Would an unscheduled asset which the chapter 7 trustee had partially administered be deemed abandoned to the debtor’s ex-wife?
Yes, in the case of In re DeGroot, Case No: 11-8083 (BAP 6th Cir., 2012), the Bankruptcy Appellate Panel for the Sixth Circuit upheld the decision of the U.S. Bankruptcy Court for the Western District of Michican, ruling that the asset was properly deemed to have been abandoned to the ex-wife under 11 U.S.C. §554(c) and (d).
In the DeGroot case, the husband and wife were divorced in 2002. Husband was ordered to pay child support to the wife for two children. The wife was awarded the house and ordered to pay husband for his share of the marital equity in three installments, the first after three months, the second after seven years, and the bulk upon the emancipation of the youngest child, the sale of the house, or the death or remarriage of the wife. Under the divorce decree, the entire amount owed to husband by wife was, in effect, a judgment lien against the title to the real property.
After the first payment was made, the husband filed a no-asset chapter 7 bankruptcy case. The husband listed the wife as a creditor in his chapter 7 case, but did not properly schedule his right to receive payments from her for his marital share or his security interest in the former marital home.
Meanwhile, the wife filed a show cause against the husband in state court to collect the delinquency in child support owed. The husband and wife entered into negotiations to settle their differences. The husband Debtor’s bankruptcy attorney informed the chapter 7 trustee of the child support arrearage and asked the trustee, in several letters, to abandon the bankruptcy estate’s interest in the lien for the balance owed by wife to husband. The husband and wife’s negotiated settlement provided that wife would give up or waive any past or future child support owed in return for a lump sum settlement payment from husband to the wife and a release of his lien on the former marital residence. Although the state court judge approved the proposed negotiated settlement, neither the Debtor husband nor the wife had first sought relief from the automatic stay to enter into a negotiations, as required by 11 U.S.C. § 362 (thus creating a voidable agreement).
The chapter 7 trustee filed a notice of assignment of lien in land records and had the bankruptcy case noticed as an asset case. The wife failed to file a proof of claim in the husband’s chapter 7 bankruptcy case. Nine months later, the chapter 7 trustee filed a Report of No Distribution (“NDR”) and the case was closed.
When the wife later attempted to refinance the former marital residence, the trustee’s notice of assignment came up in the title search. The trustee refused to release the assigned lien on the home because the parties had not first obtained relief from the stay before reaching the negotiated settlement. The bankruptcy court granted the chapter 7 trustee’s subsequent motion to reopen the case to administer the asset. The trustee then subordinated his lien in return for a small lump sum payment to allow the wife to consummate her much needed refinance loan. The wife filed a motion and a proof of claim for unpaid child support in excess of the amount of the lien claimed by the trustee.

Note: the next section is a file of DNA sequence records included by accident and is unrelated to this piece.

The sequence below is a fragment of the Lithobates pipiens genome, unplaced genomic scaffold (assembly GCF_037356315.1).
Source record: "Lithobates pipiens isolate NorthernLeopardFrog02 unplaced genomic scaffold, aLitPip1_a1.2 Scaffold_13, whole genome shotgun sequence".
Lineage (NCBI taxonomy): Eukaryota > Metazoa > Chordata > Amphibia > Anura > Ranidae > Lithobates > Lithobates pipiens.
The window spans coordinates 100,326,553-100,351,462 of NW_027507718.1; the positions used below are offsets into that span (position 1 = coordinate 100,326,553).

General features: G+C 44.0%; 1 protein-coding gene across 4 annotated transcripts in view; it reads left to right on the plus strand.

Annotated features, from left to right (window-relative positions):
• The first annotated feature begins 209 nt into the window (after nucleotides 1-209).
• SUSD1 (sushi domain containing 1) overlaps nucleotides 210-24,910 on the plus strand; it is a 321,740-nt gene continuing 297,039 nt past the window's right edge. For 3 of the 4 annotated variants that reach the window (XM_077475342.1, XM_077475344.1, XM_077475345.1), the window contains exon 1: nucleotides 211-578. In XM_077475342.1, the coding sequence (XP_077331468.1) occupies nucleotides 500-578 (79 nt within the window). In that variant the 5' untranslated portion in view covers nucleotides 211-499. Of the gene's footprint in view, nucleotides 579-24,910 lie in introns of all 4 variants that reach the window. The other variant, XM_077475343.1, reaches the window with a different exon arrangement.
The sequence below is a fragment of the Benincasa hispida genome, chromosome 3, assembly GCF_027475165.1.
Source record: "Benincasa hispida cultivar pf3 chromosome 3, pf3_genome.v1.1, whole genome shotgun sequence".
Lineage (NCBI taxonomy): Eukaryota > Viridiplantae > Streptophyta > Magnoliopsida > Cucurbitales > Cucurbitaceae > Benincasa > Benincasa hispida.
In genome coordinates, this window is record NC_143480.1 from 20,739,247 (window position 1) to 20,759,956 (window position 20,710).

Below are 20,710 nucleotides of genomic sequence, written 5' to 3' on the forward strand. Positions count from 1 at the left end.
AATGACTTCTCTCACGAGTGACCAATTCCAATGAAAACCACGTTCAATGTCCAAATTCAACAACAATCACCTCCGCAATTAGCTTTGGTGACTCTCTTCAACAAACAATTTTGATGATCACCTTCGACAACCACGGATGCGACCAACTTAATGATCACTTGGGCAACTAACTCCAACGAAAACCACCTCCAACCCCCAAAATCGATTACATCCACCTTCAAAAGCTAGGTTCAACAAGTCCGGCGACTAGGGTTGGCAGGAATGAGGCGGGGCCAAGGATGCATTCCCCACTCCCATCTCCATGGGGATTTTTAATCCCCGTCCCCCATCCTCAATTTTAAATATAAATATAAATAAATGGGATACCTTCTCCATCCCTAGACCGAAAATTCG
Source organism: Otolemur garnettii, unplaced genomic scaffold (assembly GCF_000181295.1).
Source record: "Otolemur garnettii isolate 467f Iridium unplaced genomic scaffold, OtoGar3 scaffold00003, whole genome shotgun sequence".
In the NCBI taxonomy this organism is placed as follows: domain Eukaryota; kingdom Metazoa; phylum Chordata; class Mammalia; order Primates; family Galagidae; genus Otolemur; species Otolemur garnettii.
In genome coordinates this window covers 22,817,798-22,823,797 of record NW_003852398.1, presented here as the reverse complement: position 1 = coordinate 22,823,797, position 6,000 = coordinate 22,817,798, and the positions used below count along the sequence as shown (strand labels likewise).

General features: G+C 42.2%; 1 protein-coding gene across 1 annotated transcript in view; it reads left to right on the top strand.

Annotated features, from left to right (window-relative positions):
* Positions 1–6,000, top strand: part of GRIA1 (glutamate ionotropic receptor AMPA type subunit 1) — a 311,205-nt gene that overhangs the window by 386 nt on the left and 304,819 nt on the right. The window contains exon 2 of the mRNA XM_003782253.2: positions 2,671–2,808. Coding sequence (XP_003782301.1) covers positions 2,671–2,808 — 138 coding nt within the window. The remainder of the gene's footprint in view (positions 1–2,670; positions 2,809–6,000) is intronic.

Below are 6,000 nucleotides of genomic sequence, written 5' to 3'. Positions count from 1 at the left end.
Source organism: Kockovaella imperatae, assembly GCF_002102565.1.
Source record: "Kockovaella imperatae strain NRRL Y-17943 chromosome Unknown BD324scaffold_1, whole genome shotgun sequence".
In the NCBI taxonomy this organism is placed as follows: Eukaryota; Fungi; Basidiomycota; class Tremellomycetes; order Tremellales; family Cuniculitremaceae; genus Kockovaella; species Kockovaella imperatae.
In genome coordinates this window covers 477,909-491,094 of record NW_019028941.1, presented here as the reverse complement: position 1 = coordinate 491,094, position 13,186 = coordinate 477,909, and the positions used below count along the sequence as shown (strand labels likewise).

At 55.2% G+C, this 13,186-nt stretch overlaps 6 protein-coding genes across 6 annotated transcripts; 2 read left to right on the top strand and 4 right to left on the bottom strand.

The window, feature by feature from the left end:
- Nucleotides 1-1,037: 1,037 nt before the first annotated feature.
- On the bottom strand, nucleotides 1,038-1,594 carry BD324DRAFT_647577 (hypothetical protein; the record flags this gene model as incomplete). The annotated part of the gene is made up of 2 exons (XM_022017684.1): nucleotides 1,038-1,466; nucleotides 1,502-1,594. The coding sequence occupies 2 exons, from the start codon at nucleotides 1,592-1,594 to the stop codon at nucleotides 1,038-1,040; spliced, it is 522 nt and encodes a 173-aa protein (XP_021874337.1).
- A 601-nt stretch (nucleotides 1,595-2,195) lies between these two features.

After a hearing, the bankruptcy court judge ruled that the trustee could administer the small lump sum payment, but could not administer the rest of the balance as it was deemed abandoned under 11 U.S.C. §554(c) and (d). with the closing of the case. In re Joel DeGroot, 460 BR 159 (2011). The court ordered the chapter 7 trustee to release his lien against the former marital residence. The court found that the negotiated settlement was voidable as obtained in violation of the automatic stay, and determined that there were no equitable considerations against setting it aside. Consequently the receivable was still valid and the wife had a valid claim for setoff against the estate for child support under 11 U.S.C. §553.
With regard to the Debtor’s failure to properly schedule the asset and the chapter 7 trustee’s failure to administer it, the court held the “…unless the court orders otherwise..” language in Section 554(c) and (d), gave the court the discretionary ability to avoid a miscarriage of justice. Here, the trustee and the Debtor were at fault, not the ex-spouse.
The chapter 7 trustee appealed. The Bankruptcy Appellate Panel upheld the bankruptcy court’s ruling, reaffirming that the bankruptcy court judge had the discretion both to modify or revise any technical abandonment (caused by closure of the case) and to excuse any nondisclosure of financial information. The court was within its discretion to deem the asset abandoned to the ex-spouse pursuant to the “…orders otherwise…” language of 11 U.S.C. §554(c) and (d) to prevent a miscarriage of justice. The appropriate circumstances supporting that exercise of discretion included the fact that the Debtor failed to schedule the asset but did disclose it, that the trustee knew of the asset and did not administer it, that the trustee caused the case to be noticed as an asset case, and that the trustee filed the notice of lien in land records. The BAP also noted that the only one who suffered from all the defaults was the ex-spouse.
You should consult with your bankruptcy and divorce attorneys or Virginia bankruptcy and divorce lawyer James H. Wilson, Jr., to discuss your rights in property when your spouse or ex-spouse files bankruptcy.